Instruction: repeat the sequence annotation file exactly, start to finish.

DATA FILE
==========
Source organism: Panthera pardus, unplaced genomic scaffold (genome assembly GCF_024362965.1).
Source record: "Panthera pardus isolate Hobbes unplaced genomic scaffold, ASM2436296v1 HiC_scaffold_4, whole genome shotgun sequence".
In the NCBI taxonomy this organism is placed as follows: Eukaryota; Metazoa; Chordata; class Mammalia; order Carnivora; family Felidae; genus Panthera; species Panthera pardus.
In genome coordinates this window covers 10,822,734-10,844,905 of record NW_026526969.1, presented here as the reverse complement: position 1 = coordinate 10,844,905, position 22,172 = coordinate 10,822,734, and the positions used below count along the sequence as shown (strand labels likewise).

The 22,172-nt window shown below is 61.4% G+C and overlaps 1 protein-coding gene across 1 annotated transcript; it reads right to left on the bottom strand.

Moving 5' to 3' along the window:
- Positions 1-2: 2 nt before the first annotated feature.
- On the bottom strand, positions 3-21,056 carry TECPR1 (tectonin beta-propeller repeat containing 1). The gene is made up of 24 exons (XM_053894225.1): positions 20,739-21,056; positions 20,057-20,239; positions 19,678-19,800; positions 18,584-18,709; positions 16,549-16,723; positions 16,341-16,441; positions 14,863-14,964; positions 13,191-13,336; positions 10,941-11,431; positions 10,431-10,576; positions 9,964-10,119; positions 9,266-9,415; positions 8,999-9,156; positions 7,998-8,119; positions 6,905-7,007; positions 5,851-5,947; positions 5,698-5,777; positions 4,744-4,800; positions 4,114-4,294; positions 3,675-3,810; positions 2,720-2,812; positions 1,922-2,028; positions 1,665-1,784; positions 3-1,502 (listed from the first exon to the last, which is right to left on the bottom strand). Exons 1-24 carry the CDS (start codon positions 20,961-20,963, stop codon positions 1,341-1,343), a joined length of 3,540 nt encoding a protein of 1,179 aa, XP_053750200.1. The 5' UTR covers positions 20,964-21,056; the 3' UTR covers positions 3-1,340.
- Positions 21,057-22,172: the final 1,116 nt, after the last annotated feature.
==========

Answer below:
Source organism: Panthera pardus, unplaced genomic scaffold (genome assembly GCF_024362965.1).
Source record: "Panthera pardus isolate Hobbes unplaced genomic scaffold, ASM2436296v1 HiC_scaffold_4, whole genome shotgun sequence".
In the NCBI taxonomy this organism is placed as follows: Eukaryota; Metazoa; Chordata; class Mammalia; order Carnivora; family Felidae; genus Panthera; species Panthera pardus.
In genome coordinates this window covers 10,822,734-10,844,905 of record NW_026526969.1, presented here as the reverse complement: position 1 = coordinate 10,844,905, position 22,172 = coordinate 10,822,734, and the positions used below count along the sequence as shown (strand labels likewise).

The 22,172-nt window shown below is 61.4% G+C and overlaps 1 protein-coding gene across 1 annotated transcript; it reads right to left on the bottom strand.

Moving 5' to 3' along the window:
- Positions 1-2: 2 nt before the first annotated feature.
- On the bottom strand, positions 3-21,056 carry TECPR1 (tectonin beta-propeller repeat containing 1). The gene is made up of 24 exons (XM_053894225.1): positions 20,739-21,056; positions 20,057-20,239; positions 19,678-19,800; positions 18,584-18,709; positions 16,549-16,723; positions 16,341-16,441; positions 14,863-14,964; positions 13,191-13,336; positions 10,941-11,431; positions 10,431-10,576; positions 9,964-10,119; positions 9,266-9,415; positions 8,999-9,156; positions 7,998-8,119; positions 6,905-7,007; positions 5,851-5,947; positions 5,698-5,777; positions 4,744-4,800; positions 4,114-4,294; positions 3,675-3,810; positions 2,720-2,812; positions 1,922-2,028; positions 1,665-1,784; positions 3-1,502 (listed from the first exon to the last, which is right to left on the bottom strand). Exons 1-24 carry the CDS (start codon positions 20,961-20,963, stop codon positions 1,341-1,343), a joined length of 3,540 nt encoding a protein of 1,179 aa, XP_053750200.1. The 5' UTR covers positions 20,964-21,056; the 3' UTR covers positions 3-1,340.
- Positions 21,057-22,172: the final 1,116 nt, after the last annotated feature.